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Thought For The Day

Thought for the day

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From The Road To Serfdom, by F. A. Hayek, 1944, Fiftieth Anniversary Edition, 1994, The University of Chicago Press.

And because all the details of the changes constantly affecting the conditions of demand and supply of the different commodities can never be fully known, or quickly enough be collected and dissemenated, by any one center, what is required is some apparatus of registration which records all of the relevant effects of individual actions and whose indications are at the same time the resultant of, and the guide for, all of the individual decisions. This is precisely what the price system does under competition, and what no other system even promises to accomplish.

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Thought for the day

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From The Road To Serfdom, by F. A. Hayek, 1944, Fiftieth Anniversary Edition, 1994, The University of Chicago Press.

The tendency toward monopoly and (central) planning is not the result of any "objective facts" beyond our control but the product of opinions fostered and propagated for half a century until they have come to dominate all our policy.

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Thought for the day

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From The Road To Serfdom, by F. A. Hayek, 1944, Fiftieth Anniversary Edition, 1994, The University of Chicago Press.

It is a revealing fact that few planners are content to say that central planning is desirable. Most of them affirm that we can no longer choose but are compelled by circumstances beyond our control to substitute (central) planning for competition. The myth is deliberately cultivated that we are embarking on the new course not out of free will but because competition is spontaneously eliminated by technological changes which we can neither reverse nor should we wish to prevent. This argument is rarely developed at any length--it is one of the assertions taken over by one writer from another until, by mere iteration, it has come to be accepted as a common fact. It is, nevertheless, devoid of foundation.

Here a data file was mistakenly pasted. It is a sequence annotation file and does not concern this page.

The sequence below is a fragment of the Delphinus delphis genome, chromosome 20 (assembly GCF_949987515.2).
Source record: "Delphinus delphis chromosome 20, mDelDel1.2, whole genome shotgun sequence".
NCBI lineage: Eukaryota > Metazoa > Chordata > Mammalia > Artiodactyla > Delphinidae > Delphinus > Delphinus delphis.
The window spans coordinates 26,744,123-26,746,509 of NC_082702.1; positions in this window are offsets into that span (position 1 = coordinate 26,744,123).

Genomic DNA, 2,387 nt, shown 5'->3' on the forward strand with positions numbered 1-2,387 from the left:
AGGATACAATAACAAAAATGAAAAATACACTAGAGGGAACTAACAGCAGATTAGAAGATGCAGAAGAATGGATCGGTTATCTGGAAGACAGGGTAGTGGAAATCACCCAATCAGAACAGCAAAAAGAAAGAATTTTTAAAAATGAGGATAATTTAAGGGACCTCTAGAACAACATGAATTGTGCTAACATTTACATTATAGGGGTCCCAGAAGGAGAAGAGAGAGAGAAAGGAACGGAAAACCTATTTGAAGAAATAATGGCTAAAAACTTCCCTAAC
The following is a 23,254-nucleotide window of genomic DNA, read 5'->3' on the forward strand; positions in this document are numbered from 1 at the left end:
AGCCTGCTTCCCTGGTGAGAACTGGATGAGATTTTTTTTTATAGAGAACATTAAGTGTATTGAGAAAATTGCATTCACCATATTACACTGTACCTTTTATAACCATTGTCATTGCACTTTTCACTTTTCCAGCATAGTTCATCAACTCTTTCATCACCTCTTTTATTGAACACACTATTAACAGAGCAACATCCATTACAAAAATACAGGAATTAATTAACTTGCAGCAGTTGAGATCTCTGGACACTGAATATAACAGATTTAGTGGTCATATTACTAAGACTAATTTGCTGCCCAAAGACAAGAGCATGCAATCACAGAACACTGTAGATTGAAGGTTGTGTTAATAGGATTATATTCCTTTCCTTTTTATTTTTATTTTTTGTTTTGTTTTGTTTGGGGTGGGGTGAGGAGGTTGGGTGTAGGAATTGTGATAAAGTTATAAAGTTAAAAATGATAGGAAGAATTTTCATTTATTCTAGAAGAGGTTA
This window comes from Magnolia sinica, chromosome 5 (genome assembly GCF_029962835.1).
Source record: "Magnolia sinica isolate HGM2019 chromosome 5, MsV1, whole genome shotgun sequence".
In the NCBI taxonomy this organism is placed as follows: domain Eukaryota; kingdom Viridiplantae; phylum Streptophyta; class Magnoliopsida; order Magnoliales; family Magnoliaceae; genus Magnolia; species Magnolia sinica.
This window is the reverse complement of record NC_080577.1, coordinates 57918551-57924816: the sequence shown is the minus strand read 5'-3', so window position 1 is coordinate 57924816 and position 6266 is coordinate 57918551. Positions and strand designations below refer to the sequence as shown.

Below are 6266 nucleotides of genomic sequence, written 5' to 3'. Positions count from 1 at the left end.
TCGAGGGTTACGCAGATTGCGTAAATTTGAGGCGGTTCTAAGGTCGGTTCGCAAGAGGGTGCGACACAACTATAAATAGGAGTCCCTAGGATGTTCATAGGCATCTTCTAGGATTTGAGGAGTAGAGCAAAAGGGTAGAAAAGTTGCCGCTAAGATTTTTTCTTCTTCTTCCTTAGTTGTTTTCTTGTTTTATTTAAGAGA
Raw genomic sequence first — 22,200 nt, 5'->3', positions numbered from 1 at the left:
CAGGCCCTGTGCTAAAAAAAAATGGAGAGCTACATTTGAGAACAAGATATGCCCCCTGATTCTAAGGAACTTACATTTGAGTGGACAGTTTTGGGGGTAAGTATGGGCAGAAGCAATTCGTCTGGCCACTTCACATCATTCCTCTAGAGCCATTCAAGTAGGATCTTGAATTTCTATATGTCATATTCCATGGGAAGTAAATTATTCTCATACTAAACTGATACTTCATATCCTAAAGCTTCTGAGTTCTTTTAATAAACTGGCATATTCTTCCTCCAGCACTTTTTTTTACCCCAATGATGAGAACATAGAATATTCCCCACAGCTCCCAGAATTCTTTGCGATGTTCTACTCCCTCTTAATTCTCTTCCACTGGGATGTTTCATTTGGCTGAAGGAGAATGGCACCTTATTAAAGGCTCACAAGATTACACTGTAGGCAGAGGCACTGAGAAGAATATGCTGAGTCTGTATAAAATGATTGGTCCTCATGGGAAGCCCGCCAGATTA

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Thought for the day

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From The Road To Serfdom, by F. A. Hayek, 1944, Fiftieth Anniversary Edition, 1994, The University of Chicago Press.

By destroying competition in industry after industry, this (corporatist) policy puts the consumer at the mercy of the joint monopolist action of capitalists and workers in the best organized industries. . . (this) would, in fact, produce effects opposite to those at which the argument for planning aims. Once this stage is reached, the only alternative to a return to competition is the control of the monopolies by the state--a control which, if it is to be made effective, must become progressively more complete and more detailed.

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Thought for the day

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From The Road To Serfdom, by F. A. Hayek, 1944, Fiftieth Anniversary Edition, 1994, The University of Chicago Press.